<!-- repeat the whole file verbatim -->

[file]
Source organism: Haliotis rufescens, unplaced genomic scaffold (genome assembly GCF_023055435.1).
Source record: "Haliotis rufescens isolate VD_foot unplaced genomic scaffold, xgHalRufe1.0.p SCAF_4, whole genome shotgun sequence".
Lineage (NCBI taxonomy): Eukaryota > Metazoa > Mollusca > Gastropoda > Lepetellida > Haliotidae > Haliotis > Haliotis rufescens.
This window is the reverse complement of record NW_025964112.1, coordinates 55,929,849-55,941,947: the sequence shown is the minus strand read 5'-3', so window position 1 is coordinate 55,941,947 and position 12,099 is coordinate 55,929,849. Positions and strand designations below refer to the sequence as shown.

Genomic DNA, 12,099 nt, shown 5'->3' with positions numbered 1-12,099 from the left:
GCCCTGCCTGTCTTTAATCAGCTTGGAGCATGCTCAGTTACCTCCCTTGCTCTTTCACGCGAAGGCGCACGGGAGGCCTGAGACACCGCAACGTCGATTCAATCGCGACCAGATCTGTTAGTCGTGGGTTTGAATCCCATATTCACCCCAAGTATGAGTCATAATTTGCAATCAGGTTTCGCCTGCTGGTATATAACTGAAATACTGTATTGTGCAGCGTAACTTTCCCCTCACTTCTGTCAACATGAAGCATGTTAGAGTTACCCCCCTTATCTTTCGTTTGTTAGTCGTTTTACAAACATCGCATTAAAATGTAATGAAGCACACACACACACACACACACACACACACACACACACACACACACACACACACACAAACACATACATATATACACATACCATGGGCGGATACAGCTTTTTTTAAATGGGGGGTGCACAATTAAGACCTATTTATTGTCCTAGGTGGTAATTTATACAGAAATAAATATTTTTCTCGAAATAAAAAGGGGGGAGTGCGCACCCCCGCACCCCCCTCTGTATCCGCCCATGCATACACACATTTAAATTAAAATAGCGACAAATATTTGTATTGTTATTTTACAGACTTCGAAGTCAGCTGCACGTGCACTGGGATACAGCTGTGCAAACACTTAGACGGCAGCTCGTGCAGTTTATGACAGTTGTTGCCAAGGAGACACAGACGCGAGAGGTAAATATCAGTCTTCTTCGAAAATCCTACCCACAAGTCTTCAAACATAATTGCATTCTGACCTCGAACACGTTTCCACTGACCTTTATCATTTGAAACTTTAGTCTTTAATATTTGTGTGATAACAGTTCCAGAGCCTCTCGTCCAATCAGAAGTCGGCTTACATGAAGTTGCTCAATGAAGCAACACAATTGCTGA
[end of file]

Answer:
Source organism: Haliotis rufescens, unplaced genomic scaffold (genome assembly GCF_023055435.1).
Source record: "Haliotis rufescens isolate VD_foot unplaced genomic scaffold, xgHalRufe1.0.p SCAF_4, whole genome shotgun sequence".
Lineage (NCBI taxonomy): Eukaryota > Metazoa > Mollusca > Gastropoda > Lepetellida > Haliotidae > Haliotis > Haliotis rufescens.
This window is the reverse complement of record NW_025964112.1, coordinates 55,929,849-55,941,947: the sequence shown is the minus strand read 5'-3', so window position 1 is coordinate 55,941,947 and position 12,099 is coordinate 55,929,849. Positions and strand designations below refer to the sequence as shown.

Genomic DNA, 12,099 nt, shown 5'->3' with positions numbered 1-12,099 from the left:
GCCCTGCCTGTCTTTAATCAGCTTGGAGCATGCTCAGTTACCTCCCTTGCTCTTTCACGCGAAGGCGCACGGGAGGCCTGAGACACCGCAACGTCGATTCAATCGCGACCAGATCTGTTAGTCGTGGGTTTGAATCCCATATTCACCCCAAGTATGAGTCATAATTTGCAATCAGGTTTCGCCTGCTGGTATATAACTGAAATACTGTATTGTGCAGCGTAACTTTCCCCTCACTTCTGTCAACATGAAGCATGTTAGAGTTACCCCCCTTATCTTTCGTTTGTTAGTCGTTTTACAAACATCGCATTAAAATGTAATGAAGCACACACACACACACACACACACACACACACACACACACACACACACACACACACAAACACATACATATATACACATACCATGGGCGGATACAGCTTTTTTTAAATGGGGGGTGCACAATTAAGACCTATTTATTGTCCTAGGTGGTAATTTATACAGAAATAAATATTTTTCTCGAAATAAAAAGGGGGGAGTGCGCACCCCCGCACCCCCCTCTGTATCCGCCCATGCATACACACATTTAAATTAAAATAGCGACAAATATTTGTATTGTTATTTTACAGACTTCGAAGTCAGCTGCACGTGCACTGGGATACAGCTGTGCAAACACTTAGACGGCAGCTCGTGCAGTTTATGACAGTTGTTGCCAAGGAGACACAGACGCGAGAGGTAAATATCAGTCTTCTTCGAAAATCCTACCCACAAGTCTTCAAACATAATTGCATTCTGACCTCGAACACGTTTCCACTGACCTTTATCATTTGAAACTTTAGTCTTTAATATTTGTGTGATAACAGTTCCAGAGCCTCTCGTCCAATCAGAAGTCGGCTTACATGAAGTTGCTCAATGAAGCAACACAATTGCTGA